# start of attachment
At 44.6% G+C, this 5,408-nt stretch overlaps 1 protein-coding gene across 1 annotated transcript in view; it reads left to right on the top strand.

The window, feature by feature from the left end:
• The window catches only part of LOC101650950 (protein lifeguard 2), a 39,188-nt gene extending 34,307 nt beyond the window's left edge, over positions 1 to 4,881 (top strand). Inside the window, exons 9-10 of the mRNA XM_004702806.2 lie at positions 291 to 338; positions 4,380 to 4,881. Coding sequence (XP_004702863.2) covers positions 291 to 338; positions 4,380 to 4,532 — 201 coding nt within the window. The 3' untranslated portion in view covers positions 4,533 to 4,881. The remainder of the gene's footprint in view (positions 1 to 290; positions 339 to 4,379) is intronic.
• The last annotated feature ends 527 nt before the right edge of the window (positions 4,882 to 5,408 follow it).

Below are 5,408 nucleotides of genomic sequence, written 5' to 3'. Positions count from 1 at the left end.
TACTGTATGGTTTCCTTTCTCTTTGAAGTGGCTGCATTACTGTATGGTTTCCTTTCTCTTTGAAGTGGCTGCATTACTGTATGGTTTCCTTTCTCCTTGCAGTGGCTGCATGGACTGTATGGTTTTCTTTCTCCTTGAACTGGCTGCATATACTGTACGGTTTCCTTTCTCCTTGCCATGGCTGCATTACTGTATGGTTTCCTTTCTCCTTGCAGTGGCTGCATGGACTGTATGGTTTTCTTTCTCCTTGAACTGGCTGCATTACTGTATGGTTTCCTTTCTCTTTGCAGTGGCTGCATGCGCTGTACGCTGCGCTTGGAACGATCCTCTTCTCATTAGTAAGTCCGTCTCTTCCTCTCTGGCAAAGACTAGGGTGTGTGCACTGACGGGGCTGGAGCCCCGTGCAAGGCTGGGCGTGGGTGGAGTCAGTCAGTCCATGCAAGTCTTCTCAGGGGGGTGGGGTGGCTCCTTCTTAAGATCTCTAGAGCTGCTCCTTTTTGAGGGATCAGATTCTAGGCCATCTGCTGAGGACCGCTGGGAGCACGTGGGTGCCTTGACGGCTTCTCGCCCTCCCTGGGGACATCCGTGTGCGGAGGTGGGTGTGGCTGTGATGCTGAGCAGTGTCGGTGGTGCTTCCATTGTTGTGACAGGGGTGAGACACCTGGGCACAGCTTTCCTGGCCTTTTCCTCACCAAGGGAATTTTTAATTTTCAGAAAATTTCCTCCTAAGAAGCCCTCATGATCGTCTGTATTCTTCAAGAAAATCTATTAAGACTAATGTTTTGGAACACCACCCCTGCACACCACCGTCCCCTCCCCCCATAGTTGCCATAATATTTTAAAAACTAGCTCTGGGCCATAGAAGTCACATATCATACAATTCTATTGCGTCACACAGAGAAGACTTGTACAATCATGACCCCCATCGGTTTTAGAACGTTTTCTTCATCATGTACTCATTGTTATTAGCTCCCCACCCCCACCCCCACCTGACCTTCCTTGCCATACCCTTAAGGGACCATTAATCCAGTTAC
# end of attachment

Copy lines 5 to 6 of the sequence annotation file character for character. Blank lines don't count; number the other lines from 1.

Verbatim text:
Below are 5,408 nucleotides of genomic sequence, written 5' to 3'. Positions count from 1 at the left end.
TACTGTATGGTTTCCTTTCTCTTTGAAGTGGCTGCATTACTGTATGGTTTCCTTTCTCTTTGAAGTGGCTGCATTACTGTATGGTTTCCTTTCTCCTTGCAGTGGCTGCATGGACTGTATGGTTTTCTTTCTCCTTGAACTGGCTGCATATACTGTACGGTTTCCTTTCTCCTTGCCATGGCTGCATTACTGTATGGTTTCCTTTCTCCTTGCAGTGGCTGCATGGACTGTATGGTTTTCTTTCTCCTTGAACTGGCTGCATTACTGTATGGTTTCCTTTCTCTTTGCAGTGGCTGCATGCGCTGTACGCTGCGCTTGGAACGATCCTCTTCTCATTAGTAAGTCCGTCTCTTCCTCTCTGGCAAAGACTAGGGTGTGTGCACTGACGGGGCTGGAGCCCCGTGCAAGGCTGGGCGTGGGTGGAGTCAGTCAGTCCATGCAAGTCTTCTCAGGGGGGTGGGGTGGCTCCTTCTTAAGATCTCTAGAGCTGCTCCTTTTTGAGGGATCAGATTCTAGGCCATCTGCTGAGGACCGCTGGGAGCACGTGGGTGCCTTGACGGCTTCTCGCCCTCCCTGGGGACATCCGTGTGCGGAGGTGGGTGTGGCTGTGATGCTGAGCAGTGTCGGTGGTGCTTCCATTGTTGTGACAGGGGTGAGACACCTGGGCACAGCTTTCCTGGCCTTTTCCTCACCAAGGGAATTTTTAATTTTCAGAAAATTTCCTCCTAAGAAGCCCTCATGATCGTCTGTATTCTTCAAGAAAATCTATTAAGACTAATGTTTTGGAACACCACCCCTGCACACCACCGTCCCCTCCCCCCATAGTTGCCATAATATTTTAAAAACTAGCTCTGGGCCATAGAAGTCACATATCATACAATTCTATTGCGTCACACAGAGAAGACTTGTACAATCATGACCCCCATCGGTTTTAGAACGTTTTCTTCATCATGTACTCATTGTTATTAGCTCCCCACCCCCACCCCCACCTGACCTTCCTTGCCATACCCTTAAGGGACCATTAATCCAGTTAC